Saturday, September 5, 2009

A 19th Century Charm - Konak kneginje Ljubice

Saturday, September 5, 2009



Konak kneginje Ljubice is one of my favorite places in Belgrade. But, first, let me explain you what this name means. The word "konak" is an old Serbian word for "residence" or "place to sleep", "kneginja" is pronounced as "kneghinya" and it is a title similar to duchess, but at that time (end of 19th century) it was the highest title, as her husband, knez Miloš Obrenović (pronounced as Milosh Obrenovich) was the sovereign of Serbia. Finally, Ljubica (Lyubitsa) is duchess name, so it means "The Residence of duchess Ljubica".
It was built in two years, 1829 - 1831, as royal residence, by order of knez Miloš, who never lived there. One could ask "why"? Well, actually, knez Miloš was separated from his wife - although he was known as intimidating and harsh man, he was afraid to live with his wife, after she killed his mistress with a holster. He built himself another residence (1831 - 1834), outside former territory of Belgrade, and lived there with his numerous mistresses until he died. Enough gossiping!
The architecture of this building is clearly in Balkan Oriental style, but with obvious influence of Western architecture in some details. Knez Miloš had very complex personality, although half-literate, unpredictable and rude, he was also brave, innovative and dedicated to modernize Belgrade. He was the first one to introduce glass windows in Serbia. It is the best preserved residence from the 19th century, but there is no original furniture, since it became Lyceum, with uprising of a new dynasty of Karađorđević (Karageorgevich). The building changed its purpose many times, until 1980, when it became memorial type museum. Today, the house is furnished with 19th century furniture from Belgrade houses, which is nicely arranged and well incorporated with the house, giving you the feeling that the time was stopped inside its walls. The only part of the house that preserved it original look is bathroom, built in oriental hammam style, but with strong influence of old Roman bathrooms. The walls of the house are very thick, preserving constant temperature inside the house - once (I've been there many times), custodian told us that body heat was sufficient to keep the in-house temperature of about 20 degrees Celsius during winter.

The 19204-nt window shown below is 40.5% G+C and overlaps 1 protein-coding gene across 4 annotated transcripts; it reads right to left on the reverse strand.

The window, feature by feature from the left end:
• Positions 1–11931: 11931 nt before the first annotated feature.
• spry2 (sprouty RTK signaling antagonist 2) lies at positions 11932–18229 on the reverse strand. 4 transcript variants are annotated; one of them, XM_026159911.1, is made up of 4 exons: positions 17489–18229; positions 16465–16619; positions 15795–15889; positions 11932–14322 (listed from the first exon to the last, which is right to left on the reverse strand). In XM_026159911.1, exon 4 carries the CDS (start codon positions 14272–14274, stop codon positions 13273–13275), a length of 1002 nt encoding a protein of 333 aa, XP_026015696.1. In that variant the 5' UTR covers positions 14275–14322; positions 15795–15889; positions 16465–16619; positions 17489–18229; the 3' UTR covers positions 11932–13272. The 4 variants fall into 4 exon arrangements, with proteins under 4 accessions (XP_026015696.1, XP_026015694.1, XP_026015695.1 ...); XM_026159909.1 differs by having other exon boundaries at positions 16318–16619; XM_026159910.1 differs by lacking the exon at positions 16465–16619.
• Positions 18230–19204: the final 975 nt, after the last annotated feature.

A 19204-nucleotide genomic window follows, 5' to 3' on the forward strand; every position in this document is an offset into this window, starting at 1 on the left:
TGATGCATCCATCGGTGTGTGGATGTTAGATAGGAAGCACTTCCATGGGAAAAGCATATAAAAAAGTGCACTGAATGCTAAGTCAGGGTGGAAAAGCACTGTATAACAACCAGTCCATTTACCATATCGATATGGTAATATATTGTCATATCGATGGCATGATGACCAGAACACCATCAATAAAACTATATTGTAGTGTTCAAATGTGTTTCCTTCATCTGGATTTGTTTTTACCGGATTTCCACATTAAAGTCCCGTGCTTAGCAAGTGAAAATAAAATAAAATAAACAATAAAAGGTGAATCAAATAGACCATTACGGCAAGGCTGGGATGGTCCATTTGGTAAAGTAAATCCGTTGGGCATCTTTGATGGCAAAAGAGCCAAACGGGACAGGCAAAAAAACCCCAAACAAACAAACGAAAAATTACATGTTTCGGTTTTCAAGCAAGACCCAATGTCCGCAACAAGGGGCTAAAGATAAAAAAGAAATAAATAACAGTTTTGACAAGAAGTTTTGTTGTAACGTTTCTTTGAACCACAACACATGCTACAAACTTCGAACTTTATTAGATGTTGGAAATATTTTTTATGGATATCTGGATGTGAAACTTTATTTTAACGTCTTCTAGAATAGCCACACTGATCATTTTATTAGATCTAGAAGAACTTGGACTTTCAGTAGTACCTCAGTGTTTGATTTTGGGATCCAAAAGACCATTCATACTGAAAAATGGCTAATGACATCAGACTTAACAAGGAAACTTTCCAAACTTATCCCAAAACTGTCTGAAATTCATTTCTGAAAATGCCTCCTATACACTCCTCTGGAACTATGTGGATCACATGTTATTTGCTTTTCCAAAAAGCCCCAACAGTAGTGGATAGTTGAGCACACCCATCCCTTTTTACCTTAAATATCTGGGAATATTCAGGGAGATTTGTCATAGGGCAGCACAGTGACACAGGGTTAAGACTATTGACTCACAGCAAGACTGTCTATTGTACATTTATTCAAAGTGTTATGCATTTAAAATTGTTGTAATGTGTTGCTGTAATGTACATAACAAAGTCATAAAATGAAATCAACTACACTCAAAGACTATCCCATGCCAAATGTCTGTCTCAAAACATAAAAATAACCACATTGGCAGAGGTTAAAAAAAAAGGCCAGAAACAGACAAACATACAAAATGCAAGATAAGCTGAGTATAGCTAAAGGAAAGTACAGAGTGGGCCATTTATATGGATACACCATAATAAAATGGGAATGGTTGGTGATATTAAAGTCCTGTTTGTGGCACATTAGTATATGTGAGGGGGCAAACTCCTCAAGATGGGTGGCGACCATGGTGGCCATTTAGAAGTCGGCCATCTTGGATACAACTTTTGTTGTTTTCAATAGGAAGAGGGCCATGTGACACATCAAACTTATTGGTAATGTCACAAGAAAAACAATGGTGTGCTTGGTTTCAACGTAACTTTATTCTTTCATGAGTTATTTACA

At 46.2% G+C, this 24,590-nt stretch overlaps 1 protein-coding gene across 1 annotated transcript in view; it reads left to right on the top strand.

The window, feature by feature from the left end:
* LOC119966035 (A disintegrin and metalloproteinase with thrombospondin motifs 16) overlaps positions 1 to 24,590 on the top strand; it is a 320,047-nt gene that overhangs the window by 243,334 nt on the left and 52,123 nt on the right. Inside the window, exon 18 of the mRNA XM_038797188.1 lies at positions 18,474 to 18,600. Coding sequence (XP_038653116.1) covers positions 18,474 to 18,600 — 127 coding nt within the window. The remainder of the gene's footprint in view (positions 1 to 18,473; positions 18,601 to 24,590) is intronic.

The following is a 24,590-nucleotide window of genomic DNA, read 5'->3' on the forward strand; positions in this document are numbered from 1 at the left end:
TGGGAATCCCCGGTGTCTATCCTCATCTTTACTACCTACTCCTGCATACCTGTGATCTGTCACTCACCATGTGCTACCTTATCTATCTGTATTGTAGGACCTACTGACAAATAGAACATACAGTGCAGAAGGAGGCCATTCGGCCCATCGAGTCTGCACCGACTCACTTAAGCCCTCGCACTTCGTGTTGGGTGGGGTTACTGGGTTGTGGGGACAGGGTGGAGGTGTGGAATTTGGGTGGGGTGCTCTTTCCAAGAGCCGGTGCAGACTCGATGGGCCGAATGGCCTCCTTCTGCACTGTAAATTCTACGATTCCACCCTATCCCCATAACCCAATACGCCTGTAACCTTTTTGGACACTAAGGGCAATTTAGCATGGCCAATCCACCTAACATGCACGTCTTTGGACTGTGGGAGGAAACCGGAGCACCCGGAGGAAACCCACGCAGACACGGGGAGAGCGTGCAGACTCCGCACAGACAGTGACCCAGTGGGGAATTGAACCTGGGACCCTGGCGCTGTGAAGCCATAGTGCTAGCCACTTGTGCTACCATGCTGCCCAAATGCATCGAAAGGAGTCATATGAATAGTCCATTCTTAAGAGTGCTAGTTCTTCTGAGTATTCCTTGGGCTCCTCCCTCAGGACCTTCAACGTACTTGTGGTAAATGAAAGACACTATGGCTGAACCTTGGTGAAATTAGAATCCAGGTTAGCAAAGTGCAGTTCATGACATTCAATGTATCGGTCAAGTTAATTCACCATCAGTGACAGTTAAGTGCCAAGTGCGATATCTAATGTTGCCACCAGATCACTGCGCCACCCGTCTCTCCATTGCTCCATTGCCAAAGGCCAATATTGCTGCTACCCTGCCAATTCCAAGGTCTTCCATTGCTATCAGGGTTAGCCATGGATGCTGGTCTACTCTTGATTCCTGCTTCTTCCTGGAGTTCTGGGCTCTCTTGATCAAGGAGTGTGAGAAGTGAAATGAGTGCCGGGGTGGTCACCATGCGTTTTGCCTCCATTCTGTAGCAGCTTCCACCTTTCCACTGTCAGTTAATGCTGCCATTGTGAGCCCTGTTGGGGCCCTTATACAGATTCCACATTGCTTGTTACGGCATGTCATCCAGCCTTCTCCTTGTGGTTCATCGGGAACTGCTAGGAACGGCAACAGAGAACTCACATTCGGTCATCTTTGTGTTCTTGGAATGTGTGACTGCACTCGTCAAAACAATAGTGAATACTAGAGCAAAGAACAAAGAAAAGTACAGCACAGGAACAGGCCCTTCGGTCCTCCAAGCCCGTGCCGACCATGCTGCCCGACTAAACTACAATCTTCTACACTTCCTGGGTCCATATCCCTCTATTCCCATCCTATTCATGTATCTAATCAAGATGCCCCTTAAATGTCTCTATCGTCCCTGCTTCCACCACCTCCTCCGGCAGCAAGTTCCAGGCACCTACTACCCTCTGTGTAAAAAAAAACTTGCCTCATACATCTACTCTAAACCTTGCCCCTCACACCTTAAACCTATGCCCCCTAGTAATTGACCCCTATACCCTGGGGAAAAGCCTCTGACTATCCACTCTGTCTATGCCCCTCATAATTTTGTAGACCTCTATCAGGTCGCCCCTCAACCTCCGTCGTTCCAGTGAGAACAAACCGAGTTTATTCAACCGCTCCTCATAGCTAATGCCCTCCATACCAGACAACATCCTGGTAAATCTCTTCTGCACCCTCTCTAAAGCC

When I went there few years ago (not for the first time, of course), the custodian was on the "lunch break" (a truly long one), so the guard let us in and told us many interesting stories about how they lived, where did they sleep and even how many children did she have (it was something between 7 and 12, I've forgot) and how most of them died young. He was truly friendly and helpful, and made our tour interesting, but at the end he did not want to charge us for tickets "because you haven't received a full service, since the tour wasn't guided by an expert custodian".
This year's visit gave me a surprise: they said that photographing is not allowed, although there is no sign on the entrance. Plus, I was shocked to find out that once beautiful marble bathroom was destroyed in a fire, caused by the crew of some stupid movie shooting. Luckily, the rest of the house was not affected, and it looks intact.
Konak is located in the center of Belgrade, literally surrounded by many other attractions like Kalemegdan, Saborna Crkva, Knez Mihajlova Street, "?" (or Question Mark) restaurant and Kosančićev Venac. You can get there by all three ways of public transportation (bus, trolley-bus and tram) and if you go by car, there is a public garage at 10 minutes walking distance, but it is often full, since there is almost impossible to find parking space in and around the center, which is normal for all cities. There is another, much larger garage, below Stari Dvor, next to the Parliament, which requires about 20 minutes walk through the Pasic Square with big fountain and Knez Mihajlova Street (if you don't stop too often to take photographs).

Note: the new web site http://www.mgb.org.rs is still under construction.  




 
 

 
  
  
 

 

 
  
 

5 comments:

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PierreJ said...

A fascinating post! Must admit I can understand why knez Miloš moved out ;-)

experienceserbia said...

Link je postavljen - cheers!

Secrets said...

So glad you dropped by my blog to comment because now I have found you. This is definitely being added to my list of places to visit.
Great photos and interesting information.
Wanda
www.traveltripz.com

merkat said...

Thank you Wanda! Hope to see you in Belgrade, soon :o)

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